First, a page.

Sawing since '94

Offline wwsjr

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Re: Wood-Mizer
« Reply #2 on: May 06, 2010, 02:06:56 pm »
Let me preface the following with the fact that my reply is personal opinion and experience, not company ads. I have owned 3 WM mills. I have only about 1900 hrs on the one I am running now (LT40 Super Hyd with 51 Cat and Remote). If the maintenance schedule is followed with checks on 50 hr interval as recommended, I do not think you will have a problem. If the bearings the head has above and below the rail are checked and replaced as needed, I have not had any problem. I did not look at my my maint log, but I think I replaced one cam follower bearing at about 1500 hrs. I have never had to adjust the head more than 1/16" to stay within the recommended 1/32" tolerance from bed rails.

Just my 2 cents worth.

Willie
Retired US Army, Full Time Sawyer since 2001. 2013 LT40HD Super with 25HP 3 Phase, Command Control with Accuset2. ED26 WM Edger, Ford 3930 w/FEL, Ford F350 Dually, Prentice Log Loader. Stihl 311, 170 & Logrite Canthooks. WM Million BF Club Member.

Offline etkoehn

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Re: Wood-Mizer
« Reply #3 on: May 06, 2010, 02:20:49 pm »
That's good to know. I just wasn't to sure about the cantilever. Personally i like the four post design. It looks more sturdy.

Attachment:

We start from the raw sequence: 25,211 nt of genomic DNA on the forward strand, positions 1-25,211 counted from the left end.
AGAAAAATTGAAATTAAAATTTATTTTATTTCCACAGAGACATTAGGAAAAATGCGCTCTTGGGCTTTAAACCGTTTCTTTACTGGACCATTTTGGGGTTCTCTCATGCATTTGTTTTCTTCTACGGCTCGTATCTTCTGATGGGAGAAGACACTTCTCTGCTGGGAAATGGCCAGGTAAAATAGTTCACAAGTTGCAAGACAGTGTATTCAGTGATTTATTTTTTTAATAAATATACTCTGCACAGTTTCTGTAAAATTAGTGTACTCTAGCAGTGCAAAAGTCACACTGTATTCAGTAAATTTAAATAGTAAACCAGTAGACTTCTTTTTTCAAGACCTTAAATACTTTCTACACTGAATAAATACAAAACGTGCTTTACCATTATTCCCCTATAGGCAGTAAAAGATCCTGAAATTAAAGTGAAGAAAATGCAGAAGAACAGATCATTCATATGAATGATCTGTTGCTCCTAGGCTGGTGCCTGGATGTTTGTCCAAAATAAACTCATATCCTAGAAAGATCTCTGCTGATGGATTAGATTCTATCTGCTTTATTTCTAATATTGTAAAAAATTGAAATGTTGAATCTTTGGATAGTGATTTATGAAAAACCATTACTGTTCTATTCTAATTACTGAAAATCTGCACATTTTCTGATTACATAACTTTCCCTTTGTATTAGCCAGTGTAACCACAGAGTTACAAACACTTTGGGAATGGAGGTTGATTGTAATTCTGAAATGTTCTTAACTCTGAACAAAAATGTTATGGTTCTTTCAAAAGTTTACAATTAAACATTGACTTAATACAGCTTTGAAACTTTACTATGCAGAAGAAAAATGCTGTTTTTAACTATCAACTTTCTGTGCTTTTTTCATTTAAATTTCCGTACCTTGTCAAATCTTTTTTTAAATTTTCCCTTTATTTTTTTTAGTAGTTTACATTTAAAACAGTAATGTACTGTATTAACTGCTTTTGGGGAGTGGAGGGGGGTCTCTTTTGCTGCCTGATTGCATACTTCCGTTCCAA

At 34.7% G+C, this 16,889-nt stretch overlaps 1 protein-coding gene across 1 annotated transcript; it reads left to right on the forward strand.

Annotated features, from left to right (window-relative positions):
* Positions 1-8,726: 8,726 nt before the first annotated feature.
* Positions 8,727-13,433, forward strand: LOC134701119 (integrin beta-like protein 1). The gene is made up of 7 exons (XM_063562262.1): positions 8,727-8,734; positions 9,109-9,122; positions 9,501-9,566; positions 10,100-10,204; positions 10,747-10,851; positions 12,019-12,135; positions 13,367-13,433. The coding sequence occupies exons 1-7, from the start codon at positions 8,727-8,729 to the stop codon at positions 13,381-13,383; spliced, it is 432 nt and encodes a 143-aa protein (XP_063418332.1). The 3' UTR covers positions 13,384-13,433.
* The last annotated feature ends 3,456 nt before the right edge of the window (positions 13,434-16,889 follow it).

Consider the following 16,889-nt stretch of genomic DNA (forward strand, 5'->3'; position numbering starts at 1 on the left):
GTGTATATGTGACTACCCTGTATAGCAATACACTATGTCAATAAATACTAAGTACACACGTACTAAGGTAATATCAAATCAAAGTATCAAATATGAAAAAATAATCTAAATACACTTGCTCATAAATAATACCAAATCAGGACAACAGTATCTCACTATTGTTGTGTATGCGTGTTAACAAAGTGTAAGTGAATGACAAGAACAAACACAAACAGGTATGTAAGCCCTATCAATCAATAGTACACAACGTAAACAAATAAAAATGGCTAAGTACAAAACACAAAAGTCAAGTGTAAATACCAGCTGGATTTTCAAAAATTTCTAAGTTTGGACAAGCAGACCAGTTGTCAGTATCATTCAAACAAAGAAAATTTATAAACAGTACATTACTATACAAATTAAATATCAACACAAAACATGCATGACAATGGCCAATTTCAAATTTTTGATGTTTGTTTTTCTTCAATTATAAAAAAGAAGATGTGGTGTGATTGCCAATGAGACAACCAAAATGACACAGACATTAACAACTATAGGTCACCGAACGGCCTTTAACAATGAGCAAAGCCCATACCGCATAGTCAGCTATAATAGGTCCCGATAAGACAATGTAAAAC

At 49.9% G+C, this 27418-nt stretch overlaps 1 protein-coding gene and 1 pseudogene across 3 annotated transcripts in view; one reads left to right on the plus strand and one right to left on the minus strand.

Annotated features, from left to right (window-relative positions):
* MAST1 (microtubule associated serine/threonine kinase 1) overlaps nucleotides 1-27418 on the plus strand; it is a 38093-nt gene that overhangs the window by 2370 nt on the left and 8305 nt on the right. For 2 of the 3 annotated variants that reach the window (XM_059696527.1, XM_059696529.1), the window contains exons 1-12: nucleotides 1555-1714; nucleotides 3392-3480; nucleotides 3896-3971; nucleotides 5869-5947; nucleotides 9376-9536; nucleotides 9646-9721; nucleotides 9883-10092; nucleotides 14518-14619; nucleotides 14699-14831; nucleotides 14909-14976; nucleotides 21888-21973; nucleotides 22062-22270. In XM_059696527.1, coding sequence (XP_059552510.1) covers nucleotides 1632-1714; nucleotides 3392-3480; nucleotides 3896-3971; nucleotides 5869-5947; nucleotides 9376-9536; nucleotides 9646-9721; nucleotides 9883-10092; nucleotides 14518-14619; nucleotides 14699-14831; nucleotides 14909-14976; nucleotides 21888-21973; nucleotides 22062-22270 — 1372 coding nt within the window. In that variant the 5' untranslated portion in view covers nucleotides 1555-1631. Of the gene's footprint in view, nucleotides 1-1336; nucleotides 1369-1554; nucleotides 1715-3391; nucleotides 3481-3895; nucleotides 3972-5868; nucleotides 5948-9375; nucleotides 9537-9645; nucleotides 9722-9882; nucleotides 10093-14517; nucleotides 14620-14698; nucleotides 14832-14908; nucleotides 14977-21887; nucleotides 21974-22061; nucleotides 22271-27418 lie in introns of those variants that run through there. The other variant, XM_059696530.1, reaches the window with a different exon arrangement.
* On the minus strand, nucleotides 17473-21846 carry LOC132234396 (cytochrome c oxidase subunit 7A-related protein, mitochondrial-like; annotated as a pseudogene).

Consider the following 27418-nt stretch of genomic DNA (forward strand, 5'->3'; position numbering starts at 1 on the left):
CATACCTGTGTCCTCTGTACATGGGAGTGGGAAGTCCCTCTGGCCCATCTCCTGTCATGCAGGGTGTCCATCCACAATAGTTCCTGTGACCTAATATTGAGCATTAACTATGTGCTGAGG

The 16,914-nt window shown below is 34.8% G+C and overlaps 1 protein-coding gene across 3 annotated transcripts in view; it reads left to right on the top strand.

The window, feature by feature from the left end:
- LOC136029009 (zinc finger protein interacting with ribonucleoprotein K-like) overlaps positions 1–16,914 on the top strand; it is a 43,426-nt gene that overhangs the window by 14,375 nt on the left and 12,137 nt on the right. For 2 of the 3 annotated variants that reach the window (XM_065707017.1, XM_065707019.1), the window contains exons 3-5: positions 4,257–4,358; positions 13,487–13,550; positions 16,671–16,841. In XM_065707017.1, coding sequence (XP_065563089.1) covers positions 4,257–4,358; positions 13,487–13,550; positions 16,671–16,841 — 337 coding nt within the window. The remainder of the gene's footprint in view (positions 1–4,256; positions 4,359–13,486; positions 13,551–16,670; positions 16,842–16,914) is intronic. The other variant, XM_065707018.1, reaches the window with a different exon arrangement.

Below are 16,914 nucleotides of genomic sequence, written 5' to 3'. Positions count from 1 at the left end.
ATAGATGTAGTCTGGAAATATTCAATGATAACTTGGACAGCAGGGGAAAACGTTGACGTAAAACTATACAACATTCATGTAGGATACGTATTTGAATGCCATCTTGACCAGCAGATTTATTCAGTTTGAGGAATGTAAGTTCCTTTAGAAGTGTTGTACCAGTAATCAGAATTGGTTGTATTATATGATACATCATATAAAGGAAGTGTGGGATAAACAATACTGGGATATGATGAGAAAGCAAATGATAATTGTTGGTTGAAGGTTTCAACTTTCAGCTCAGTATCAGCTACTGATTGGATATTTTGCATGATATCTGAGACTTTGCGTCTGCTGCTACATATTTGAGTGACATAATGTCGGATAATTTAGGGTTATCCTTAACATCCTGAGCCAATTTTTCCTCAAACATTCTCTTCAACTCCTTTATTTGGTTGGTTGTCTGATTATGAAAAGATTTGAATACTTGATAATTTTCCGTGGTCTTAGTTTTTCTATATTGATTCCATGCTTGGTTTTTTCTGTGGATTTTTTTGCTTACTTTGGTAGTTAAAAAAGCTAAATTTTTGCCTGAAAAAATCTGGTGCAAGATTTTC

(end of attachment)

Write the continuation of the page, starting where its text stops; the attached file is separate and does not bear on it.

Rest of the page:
But  I cant find any used ones near by for the right price. But there are more woodmizers closer to me for a better price. From pictures some look a little rough. As long as they are not bent up in way that cant be fixed I figure i would replace all the parts that would be needed.
Thanks bibbyman
Thanks Willie
Farm Boy

Offline Don K

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Re: Wood-Mizer
« Reply #4 on: May 06, 2010, 02:40:59 pm »
WM's are notorious for looking rough. They would benefit from buying a paint that has some of the UV stabilizers that my company makes in it. It is in all car paints. I have a fairly new mill and keep it parked under a shed, but alas I know one day it will look  like a washed out rag.   :'(  But I know it will still cut like a champ.  ;D ;D 8) I bet even the oldest WM can be brought back to its new cutting ability with some parts and service.